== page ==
# Changeset 3367 for Papers/itp-2013

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Jun 17, 2013, 7:16:15 PM (6 years ago)
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• ## Papers/itp-2013/ccexec2.tex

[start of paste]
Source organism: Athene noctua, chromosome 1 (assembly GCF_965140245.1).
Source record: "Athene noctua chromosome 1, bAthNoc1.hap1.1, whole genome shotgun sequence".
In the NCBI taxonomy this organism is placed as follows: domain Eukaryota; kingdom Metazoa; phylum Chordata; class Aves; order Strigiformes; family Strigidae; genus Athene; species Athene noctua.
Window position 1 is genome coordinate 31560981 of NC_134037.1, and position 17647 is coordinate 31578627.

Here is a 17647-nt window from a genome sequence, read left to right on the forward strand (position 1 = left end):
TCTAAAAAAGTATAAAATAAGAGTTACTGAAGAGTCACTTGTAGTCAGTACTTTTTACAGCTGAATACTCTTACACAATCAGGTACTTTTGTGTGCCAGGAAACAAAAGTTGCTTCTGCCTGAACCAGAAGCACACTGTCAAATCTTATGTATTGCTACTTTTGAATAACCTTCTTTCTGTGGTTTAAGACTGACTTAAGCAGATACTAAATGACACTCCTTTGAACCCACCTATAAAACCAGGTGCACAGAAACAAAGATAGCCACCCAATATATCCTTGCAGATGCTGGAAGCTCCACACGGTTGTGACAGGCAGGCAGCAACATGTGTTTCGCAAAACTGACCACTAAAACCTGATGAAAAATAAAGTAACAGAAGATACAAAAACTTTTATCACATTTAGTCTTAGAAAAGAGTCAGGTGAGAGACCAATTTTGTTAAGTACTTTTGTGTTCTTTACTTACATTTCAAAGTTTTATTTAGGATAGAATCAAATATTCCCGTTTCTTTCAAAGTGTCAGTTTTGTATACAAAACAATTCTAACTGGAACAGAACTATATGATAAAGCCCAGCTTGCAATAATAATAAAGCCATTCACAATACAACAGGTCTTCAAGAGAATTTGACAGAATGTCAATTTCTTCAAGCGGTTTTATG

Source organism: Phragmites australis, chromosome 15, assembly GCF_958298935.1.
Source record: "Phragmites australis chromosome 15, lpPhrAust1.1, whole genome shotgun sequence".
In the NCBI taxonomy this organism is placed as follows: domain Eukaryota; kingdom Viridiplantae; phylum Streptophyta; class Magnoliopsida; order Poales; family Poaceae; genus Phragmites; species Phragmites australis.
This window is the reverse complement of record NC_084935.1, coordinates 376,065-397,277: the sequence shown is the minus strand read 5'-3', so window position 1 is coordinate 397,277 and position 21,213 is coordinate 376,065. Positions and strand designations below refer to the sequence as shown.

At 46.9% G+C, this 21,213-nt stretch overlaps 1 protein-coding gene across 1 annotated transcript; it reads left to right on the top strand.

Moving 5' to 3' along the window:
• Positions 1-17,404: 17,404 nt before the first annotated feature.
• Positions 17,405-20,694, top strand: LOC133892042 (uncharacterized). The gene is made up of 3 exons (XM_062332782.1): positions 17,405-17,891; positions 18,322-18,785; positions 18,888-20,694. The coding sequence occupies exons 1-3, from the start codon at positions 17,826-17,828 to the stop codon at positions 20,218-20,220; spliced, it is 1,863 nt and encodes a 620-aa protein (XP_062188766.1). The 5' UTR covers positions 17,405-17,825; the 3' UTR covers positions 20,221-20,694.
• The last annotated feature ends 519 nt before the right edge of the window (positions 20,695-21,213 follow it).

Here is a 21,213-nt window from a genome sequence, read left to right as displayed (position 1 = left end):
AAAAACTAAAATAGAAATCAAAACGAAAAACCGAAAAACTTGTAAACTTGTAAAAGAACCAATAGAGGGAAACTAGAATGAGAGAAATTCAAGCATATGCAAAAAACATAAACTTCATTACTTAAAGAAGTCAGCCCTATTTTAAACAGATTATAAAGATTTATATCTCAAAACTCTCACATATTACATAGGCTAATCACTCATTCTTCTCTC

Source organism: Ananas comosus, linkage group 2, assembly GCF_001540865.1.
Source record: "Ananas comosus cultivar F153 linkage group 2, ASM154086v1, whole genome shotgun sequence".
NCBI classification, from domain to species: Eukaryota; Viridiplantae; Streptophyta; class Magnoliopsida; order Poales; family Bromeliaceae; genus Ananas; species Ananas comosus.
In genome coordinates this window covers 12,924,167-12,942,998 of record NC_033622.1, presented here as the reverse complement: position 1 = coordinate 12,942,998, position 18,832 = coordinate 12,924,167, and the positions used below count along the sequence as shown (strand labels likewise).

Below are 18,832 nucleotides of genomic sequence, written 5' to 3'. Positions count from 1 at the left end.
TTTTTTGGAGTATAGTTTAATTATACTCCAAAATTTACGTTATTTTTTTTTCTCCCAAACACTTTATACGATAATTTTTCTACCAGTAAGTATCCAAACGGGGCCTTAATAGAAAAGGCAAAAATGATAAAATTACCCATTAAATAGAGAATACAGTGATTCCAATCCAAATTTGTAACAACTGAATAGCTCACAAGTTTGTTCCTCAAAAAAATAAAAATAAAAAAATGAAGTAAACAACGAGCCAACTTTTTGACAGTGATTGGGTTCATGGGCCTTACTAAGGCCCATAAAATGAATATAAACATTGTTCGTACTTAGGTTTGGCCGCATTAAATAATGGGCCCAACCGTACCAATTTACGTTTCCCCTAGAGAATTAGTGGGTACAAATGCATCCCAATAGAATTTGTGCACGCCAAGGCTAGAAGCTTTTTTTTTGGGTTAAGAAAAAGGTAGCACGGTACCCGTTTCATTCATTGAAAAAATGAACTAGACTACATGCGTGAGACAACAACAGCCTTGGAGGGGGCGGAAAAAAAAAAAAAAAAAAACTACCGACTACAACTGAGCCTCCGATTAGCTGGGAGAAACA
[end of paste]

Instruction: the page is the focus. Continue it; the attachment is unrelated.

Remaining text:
r3366 The statement of the generic proof is based on a new semantics for imperative unstructured languages that is based on \emph{structured traces} and that restores the preservation of structure in the observables of execution fragments} and that restores the preservation of structure in the observables of the semantics. The generic proof allows to almost completely split the part of the simulation that deals with functional properties only from the to languages with function calls. In Section~\ref{sec:semantics} we introduce a generic description of an unstructured imperative language and the corresponding structured traces (the novel semantics). In corresponding structured fragments (the novel semantics). In Section~\ref{sec:simulation} we describe the forward simulation proof. Conclusions and future works are in Section~\ref{sec:conclusions} We will therefore proceed as follows. In the following section 1) we formally introduce the notion of structured trace, which captures structured runs in the style of labelled structured execution fragment, which captures structured runs in the style of labelled transition systems; 2) we show that on the object code we can correctly compute the execution time of a structured run from the sequence of labels in the interactive theorem prover Matita and are being used to certify the complexity preserving compiler developed in the CerCo project~\cite{cerco}. The formalization can be found at~\ref{YYY} and it heavily relies on algebraic and dependent types for both structured traces and the definition of weak similarity. In the paper The formalization heavily relies on algebraic and dependent types. In the first part of the paper we did not try to stay close to the formalization. On the contrary, the definitions given in the paper are the result of a significant the sake of presentation and to make easier the re-implementation of the concepts in a proof assistant which is not based on the Calculus of Inductive Constructions. In any case the formalization is heavily commented to allow the Constructions. In any case the formalization, briefly presented at the end of the paper, is heavily commented to allow the reader to understand the technical details of the formalization. % in the semantics. This is the topic of the next section. \subsection{Structured traces} \subsection{Structured execution fragments} \label{sec:semantics} of a server implemented as an unbounded loop whose body waits for an input, process it and performs an output before looping: the processing steps form a structured execution fragment. steps form a structured fragment. \item The number of $RET$'s in the fragment is equal to the number of calls performed. In combination with the previous condition, this ensures well-backeting of function calls. well-bracketing of function calls. \item \label{req3} \begin{theorem} \label{thm:static} for all measurable fragment $T = s_0 \to^{*} s_n$,\\ for all measurable fragment $M = s_0 \to^{*} s_n$,\\ $$\Delta_t := \verb+clock+_{s_n} - \verb+clock+_{s_0} = \Sigma_{o \in |T|} k(o)$$ \end{theorem} A compiler (pass) that preserves the program semantics also preserves weak traces and propagates measurability iff for every measurable fragment $T_1 = s_1 \to^{*} s_1'$ of the source code, the corresponding execution fragment $T_2 = s_2 \to^{*} s_2'$ of the object code is measurable and $T_1$ and $T_2$ are weakly trace equivalent. The very intuitive notion of fragment $M_1 = s_1 \to^{*} s_1'$ of the source code, the corresponding execution fragment $M_2 = s_2 \to^{*} s_2'$ of the object code is measurable and $M_1$ and $M_2$ are weakly trace equivalent. The very intuitive notion of corresponding fragment'' is made clear in the forward simulation proof of preservation of the semantics of the program by saying that $s_2$ and $s_1$ the two resulting states are synchronized again according to the relation. No requirements are imposed on the intermediate target states. Finally, the lemma is iterated over the execution trace to establish the Finally, the lemma is iterated over the execution fragment to establish the final result. preserving translation of every instruction. In order to produce structured traces, however, code emission cannot be fully compositional any longer, and requirements need to be enforced on intermediate target states. and requirements need to be enforced on intermediate target states too. For example, consider~requirement \ref{req3} that asks every function body need to translate a function call to a function call followed by some instructions (for example to restore caller-saved registers in the pass that sets the parameter convenction). In the forward simulation proof, these sets the parameter convention). In the forward simulation proof, these instructions are taken care of when simulating the \texttt{RETURN} step: the state just after the return in the source code is matched by the state $s_2$ \end{definition} We will require all pairs of states that return from related calls to be $\R$-related. This, in combinantion with a dual requirement on function calls, $\R$-related. This, in combination with a dual requirement on function calls, will grant that calls return exactly where they are supposed to be. On the other hand the $\LS$ relation captures the fact that synchronisation on labels can be decoupled from content of our results departing from the actual Matita formalisation. In this section we explain the basis of the Matita development, heavily based on inductive definitions and dependent types. inductive definitions and dependent types. The development consists of 3369 lines of code and can be downloaded from \begin{center}\url{http://cerco.cs.unibo.it/attachment/wiki/WikiStart/CPP2013.tar.gz}\end{center} \paragraph*{The main differences.} The main points where the development diverges \item Rather than having a generic notion of fragment and a predicate of structuredness and measurability, we use inductive definitions internalising the conditions. Among other things this turns the proof of \autoref{thm:preservation} a matter of structural induction, when it would require more complex induction schemes the conditions. Among other things this turns the proof of \autoref{thm:preservation} into a matter of structural induction, when it would require additional lemmas otherwise. \item As we are dealing with a deterministic labelling transition system, we purposedly blur the distinction between labelling the transitions and labelling purposely blur the distinction between labelling the transitions and labelling the states originating them, and opt in general for the latter in the actual definitions. \item ................. ALTRO? \item As object code cannot have a separate emission instruction, we allow any instruction to be labelled, which implies that labels can be emitted alongside other observable events. \item A small difference lies in the naming conventions. In this paper we went with the tradition of labelled transition systems and named sequences of states Finally, we identified measurable execution fragments that are those whose execution time (once compiled) can be exactly computed looking at the object code weak execution traces only. A final instrumentation pass on the source execution time (once compiled) can be exactly computed looking only at the weak execution traces of the object code. A final instrumentation pass on the source code can then be used to turn the non functional property of having a certain cost into the functional property of granting that a certain global variable cost into the functional property that a certain global variable incremented at the beginning of every block according to the induced cost model has a certain value. the CerCo compiler exploiting the main theorem of this paper. An alternative approach to the same problem that we would like to investigate consists in labelling every instruction that follows a call. This would still require a form of structured execution fragments, stating that no only calls but also returns are always followed by an emission. The main downside is the pollution of the instrumented code every instruction that follows a call. This would reduce the requirements of the proofs, with % This would still require a form of structured % execution fragments, stating that both returns and calls are always followed % by a label emission. the downside of polluting the instrumented code with many cost annotations.